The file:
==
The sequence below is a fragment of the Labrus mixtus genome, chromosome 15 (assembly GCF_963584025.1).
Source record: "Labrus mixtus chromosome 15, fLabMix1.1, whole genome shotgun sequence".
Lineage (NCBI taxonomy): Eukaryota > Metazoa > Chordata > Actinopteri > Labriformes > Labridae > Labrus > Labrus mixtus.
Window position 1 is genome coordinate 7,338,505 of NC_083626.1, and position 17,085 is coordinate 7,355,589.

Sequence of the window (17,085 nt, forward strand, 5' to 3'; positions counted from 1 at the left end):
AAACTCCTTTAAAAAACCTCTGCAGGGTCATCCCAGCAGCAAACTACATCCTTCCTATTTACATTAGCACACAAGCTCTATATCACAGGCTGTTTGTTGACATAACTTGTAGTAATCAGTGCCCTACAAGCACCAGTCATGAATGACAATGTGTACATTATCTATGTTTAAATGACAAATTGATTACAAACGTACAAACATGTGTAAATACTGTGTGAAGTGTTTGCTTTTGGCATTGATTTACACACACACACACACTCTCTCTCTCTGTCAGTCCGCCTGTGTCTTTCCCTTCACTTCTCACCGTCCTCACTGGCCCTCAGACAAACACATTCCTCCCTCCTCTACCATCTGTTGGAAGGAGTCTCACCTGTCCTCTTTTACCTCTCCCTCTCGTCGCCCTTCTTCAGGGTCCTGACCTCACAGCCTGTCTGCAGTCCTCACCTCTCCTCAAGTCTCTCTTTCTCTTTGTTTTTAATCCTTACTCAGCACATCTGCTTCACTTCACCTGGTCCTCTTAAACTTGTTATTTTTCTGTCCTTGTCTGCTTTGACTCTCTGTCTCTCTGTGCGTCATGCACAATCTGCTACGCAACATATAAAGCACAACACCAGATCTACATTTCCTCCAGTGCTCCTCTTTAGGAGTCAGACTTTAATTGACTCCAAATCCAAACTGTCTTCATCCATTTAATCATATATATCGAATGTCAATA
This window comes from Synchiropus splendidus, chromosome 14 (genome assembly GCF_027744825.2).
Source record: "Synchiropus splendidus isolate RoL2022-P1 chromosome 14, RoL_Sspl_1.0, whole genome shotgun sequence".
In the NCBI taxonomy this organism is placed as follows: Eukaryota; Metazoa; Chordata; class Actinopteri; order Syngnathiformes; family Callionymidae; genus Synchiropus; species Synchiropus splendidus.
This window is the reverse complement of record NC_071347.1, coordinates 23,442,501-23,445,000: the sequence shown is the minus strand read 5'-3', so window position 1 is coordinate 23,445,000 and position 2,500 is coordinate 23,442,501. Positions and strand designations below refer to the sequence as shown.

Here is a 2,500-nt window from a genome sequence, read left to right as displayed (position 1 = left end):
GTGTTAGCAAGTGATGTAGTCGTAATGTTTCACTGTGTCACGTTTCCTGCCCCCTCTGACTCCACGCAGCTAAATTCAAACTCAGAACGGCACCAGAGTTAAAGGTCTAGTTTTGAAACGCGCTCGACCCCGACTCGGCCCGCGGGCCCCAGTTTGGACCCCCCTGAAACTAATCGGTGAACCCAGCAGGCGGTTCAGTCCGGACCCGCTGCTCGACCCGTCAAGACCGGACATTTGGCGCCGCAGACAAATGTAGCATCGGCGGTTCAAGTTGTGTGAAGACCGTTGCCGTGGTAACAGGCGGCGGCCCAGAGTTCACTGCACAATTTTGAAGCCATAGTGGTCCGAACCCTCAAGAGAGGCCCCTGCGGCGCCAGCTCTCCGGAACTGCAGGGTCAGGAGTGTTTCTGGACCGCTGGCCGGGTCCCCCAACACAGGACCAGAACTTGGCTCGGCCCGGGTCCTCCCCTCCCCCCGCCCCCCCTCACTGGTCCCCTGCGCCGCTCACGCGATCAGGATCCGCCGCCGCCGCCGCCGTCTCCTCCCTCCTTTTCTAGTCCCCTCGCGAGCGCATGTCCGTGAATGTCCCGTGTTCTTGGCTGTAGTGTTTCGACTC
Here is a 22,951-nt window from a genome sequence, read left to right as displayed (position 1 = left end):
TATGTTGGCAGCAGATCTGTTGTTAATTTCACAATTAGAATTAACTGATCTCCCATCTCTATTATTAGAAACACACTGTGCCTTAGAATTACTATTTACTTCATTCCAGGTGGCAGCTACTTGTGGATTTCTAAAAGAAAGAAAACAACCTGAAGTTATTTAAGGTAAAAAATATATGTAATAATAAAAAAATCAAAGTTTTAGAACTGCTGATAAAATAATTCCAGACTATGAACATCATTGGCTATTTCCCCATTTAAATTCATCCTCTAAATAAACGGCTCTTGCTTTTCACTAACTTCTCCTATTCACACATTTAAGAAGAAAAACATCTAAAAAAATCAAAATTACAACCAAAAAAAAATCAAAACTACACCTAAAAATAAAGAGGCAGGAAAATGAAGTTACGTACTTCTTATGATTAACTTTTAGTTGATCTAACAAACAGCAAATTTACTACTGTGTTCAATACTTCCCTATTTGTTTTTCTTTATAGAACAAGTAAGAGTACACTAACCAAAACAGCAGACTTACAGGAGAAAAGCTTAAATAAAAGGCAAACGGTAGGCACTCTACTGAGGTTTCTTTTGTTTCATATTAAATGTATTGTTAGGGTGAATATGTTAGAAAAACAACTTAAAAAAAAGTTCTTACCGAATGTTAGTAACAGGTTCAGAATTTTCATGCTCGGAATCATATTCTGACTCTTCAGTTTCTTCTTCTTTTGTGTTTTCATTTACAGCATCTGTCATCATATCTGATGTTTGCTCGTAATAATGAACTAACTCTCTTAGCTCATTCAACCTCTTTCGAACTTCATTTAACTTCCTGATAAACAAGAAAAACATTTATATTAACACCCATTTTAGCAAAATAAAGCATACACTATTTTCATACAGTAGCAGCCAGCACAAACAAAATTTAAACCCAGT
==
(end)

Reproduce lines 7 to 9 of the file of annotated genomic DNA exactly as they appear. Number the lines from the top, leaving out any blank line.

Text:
This window comes from Synchiropus splendidus, chromosome 14 (genome assembly GCF_027744825.2).
Source record: "Synchiropus splendidus isolate RoL2022-P1 chromosome 14, RoL_Sspl_1.0, whole genome shotgun sequence".
In the NCBI taxonomy this organism is placed as follows: Eukaryota; Metazoa; Chordata; class Actinopteri; order Syngnathiformes; family Callionymidae; genus Synchiropus; species Synchiropus splendidus.